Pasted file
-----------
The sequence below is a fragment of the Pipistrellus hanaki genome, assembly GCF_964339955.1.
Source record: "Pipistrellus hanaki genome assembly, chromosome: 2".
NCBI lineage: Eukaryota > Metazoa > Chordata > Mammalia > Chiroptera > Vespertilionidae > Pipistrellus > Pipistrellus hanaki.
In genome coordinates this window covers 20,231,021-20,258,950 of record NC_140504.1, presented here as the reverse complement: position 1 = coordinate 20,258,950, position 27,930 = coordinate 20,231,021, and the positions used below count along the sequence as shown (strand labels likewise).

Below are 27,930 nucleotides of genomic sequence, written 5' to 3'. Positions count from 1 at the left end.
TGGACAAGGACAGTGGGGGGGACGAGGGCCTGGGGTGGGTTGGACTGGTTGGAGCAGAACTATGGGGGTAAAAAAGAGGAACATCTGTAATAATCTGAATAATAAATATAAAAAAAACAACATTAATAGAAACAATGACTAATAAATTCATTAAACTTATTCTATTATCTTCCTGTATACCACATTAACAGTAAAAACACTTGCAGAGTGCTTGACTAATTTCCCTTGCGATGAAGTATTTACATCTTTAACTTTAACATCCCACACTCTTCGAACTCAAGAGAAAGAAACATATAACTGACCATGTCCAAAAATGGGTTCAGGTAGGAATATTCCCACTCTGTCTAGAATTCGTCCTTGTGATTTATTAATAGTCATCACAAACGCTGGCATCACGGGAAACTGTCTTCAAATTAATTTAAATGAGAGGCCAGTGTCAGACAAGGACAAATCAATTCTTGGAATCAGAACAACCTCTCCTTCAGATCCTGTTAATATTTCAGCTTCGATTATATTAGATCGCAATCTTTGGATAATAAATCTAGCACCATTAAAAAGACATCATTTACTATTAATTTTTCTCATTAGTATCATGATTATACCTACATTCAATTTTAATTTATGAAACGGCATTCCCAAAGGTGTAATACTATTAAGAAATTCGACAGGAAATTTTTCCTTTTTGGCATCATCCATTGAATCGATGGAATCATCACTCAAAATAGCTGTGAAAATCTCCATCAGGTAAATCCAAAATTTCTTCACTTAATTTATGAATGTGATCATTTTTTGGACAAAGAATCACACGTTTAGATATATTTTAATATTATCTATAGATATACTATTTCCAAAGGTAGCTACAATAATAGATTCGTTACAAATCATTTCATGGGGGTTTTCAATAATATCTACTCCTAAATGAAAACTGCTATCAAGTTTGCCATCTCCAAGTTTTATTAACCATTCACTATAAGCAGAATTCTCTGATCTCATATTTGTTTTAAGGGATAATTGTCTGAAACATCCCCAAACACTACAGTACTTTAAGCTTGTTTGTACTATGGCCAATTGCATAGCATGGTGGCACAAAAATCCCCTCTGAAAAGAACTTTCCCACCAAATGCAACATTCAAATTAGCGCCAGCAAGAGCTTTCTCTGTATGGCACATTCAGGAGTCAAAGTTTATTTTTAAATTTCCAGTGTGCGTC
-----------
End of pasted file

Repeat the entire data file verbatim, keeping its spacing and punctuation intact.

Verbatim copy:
The sequence below is a fragment of the Pipistrellus hanaki genome, assembly GCF_964339955.1.
Source record: "Pipistrellus hanaki genome assembly, chromosome: 2".
NCBI lineage: Eukaryota > Metazoa > Chordata > Mammalia > Chiroptera > Vespertilionidae > Pipistrellus > Pipistrellus hanaki.
In genome coordinates this window covers 20,231,021-20,258,950 of record NC_140504.1, presented here as the reverse complement: position 1 = coordinate 20,258,950, position 27,930 = coordinate 20,231,021, and the positions used below count along the sequence as shown (strand labels likewise).

Below are 27,930 nucleotides of genomic sequence, written 5' to 3'. Positions count from 1 at the left end.
TGGACAAGGACAGTGGGGGGGACGAGGGCCTGGGGTGGGTTGGACTGGTTGGAGCAGAACTATGGGGGTAAAAAAGAGGAACATCTGTAATAATCTGAATAATAAATATAAAAAAAACAACATTAATAGAAACAATGACTAATAAATTCATTAAACTTATTCTATTATCTTCCTGTATACCACATTAACAGTAAAAACACTTGCAGAGTGCTTGACTAATTTCCCTTGCGATGAAGTATTTACATCTTTAACTTTAACATCCCACACTCTTCGAACTCAAGAGAAAGAAACATATAACTGACCATGTCCAAAAATGGGTTCAGGTAGGAATATTCCCACTCTGTCTAGAATTCGTCCTTGTGATTTATTAATAGTCATCACAAACGCTGGCATCACGGGAAACTGTCTTCAAATTAATTTAAATGAGAGGCCAGTGTCAGACAAGGACAAATCAATTCTTGGAATCAGAACAACCTCTCCTTCAGATCCTGTTAATATTTCAGCTTCGATTATATTAGATCGCAATCTTTGGATAATAAATCTAGCACCATTAAAAAGACATCATTTACTATTAATTTTTCTCATTAGTATCATGATTATACCTACATTCAATTTTAATTTATGAAACGGCATTCCCAAAGGTGTAATACTATTAAGAAATTCGACAGGAAATTTTTCCTTTTTGGCATCATCCATTGAATCGATGGAATCATCACTCAAAATAGCTGTGAAAATCTCCATCAGGTAAATCCAAAATTTCTTCACTTAATTTATGAATGTGATCATTTTTTGGACAAAGAATCACACGTTTAGATATATTTTAATATTATCTATAGATATACTATTTCCAAAGGTAGCTACAATAATAGATTCGTTACAAATCATTTCATGGGGGTTTTCAATAATATCTACTCCTAAATGAAAACTGCTATCAAGTTTGCCATCTCCAAGTTTTATTAACCATTCACTATAAGCAGAATTCTCTGATCTCATATTTGTTTTAAGGGATAATTGTCTGAAACATCCCCAAACACTACAGTACTTTAAGCTTGTTTGTACTATGGCCAATTGCATAGCATGGTGGCACAAAAATCCCCTCTGAAAAGAACTTTCCCACCAAATGCAACATTCAAATTAGCGCCAGCAAGAGCTTTCTCTGTATGGCACATTCAGGAGTCAAAGTTTATTTTTAAATTTCCAGTGTGCGTC